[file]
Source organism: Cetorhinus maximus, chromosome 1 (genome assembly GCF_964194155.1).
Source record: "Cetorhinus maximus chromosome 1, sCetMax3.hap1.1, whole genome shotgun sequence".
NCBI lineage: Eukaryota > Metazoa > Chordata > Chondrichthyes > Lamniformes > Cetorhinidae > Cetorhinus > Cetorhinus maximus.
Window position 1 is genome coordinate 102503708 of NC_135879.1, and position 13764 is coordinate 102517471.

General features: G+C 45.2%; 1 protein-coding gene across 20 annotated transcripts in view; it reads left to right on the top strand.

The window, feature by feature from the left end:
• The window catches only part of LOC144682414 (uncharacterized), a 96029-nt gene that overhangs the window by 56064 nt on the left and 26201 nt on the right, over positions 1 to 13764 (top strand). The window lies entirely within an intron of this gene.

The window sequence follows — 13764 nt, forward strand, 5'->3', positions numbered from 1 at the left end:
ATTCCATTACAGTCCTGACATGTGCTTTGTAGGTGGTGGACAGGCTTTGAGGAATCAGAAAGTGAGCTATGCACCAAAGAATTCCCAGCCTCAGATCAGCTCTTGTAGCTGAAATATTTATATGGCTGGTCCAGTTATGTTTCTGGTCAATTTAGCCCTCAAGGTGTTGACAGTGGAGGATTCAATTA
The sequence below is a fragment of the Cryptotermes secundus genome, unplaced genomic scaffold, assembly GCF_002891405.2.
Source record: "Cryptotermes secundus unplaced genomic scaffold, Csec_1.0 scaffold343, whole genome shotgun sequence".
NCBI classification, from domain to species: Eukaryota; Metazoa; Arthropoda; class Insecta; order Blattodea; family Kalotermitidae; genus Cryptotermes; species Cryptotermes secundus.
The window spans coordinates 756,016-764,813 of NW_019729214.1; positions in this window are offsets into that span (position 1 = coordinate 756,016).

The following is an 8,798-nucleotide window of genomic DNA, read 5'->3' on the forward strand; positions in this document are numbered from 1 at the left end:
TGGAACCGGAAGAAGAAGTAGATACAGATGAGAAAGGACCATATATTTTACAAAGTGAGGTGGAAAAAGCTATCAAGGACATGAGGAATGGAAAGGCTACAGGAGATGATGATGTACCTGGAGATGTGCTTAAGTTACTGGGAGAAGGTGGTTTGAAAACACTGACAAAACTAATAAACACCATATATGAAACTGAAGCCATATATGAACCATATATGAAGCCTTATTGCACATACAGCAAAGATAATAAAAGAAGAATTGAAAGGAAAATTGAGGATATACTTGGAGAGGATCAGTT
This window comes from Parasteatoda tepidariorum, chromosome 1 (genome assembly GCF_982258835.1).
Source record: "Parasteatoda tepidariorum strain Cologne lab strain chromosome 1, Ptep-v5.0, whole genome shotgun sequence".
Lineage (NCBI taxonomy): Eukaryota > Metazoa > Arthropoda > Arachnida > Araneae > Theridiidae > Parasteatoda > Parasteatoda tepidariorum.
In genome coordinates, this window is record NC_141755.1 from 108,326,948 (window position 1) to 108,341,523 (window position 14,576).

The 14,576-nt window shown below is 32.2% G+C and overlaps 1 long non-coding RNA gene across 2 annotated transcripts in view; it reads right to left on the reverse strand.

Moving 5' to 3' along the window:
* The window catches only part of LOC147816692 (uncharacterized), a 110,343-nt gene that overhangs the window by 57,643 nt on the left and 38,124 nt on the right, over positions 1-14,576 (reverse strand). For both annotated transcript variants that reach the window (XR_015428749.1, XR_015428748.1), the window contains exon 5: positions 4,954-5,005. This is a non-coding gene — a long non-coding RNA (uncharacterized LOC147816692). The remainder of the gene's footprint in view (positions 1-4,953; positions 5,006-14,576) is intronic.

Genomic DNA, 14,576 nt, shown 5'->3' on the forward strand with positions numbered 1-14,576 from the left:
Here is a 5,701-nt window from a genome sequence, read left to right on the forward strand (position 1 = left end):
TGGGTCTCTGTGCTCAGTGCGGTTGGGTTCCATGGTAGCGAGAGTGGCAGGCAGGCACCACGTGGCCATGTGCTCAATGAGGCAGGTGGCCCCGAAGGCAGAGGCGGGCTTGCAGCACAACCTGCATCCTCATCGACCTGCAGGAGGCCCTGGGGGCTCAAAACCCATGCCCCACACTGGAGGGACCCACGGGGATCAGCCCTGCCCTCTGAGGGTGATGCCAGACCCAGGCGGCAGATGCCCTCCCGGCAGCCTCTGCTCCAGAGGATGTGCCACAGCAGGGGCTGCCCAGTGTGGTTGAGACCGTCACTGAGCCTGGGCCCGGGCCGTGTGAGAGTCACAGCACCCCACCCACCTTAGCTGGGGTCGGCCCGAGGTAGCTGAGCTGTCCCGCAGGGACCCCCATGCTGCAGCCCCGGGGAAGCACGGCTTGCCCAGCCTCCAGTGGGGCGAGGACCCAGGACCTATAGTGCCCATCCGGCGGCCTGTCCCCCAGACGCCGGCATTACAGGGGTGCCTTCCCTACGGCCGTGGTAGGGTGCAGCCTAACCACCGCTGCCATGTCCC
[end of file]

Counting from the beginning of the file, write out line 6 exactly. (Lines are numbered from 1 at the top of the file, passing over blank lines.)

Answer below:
The window, feature by feature from the left end: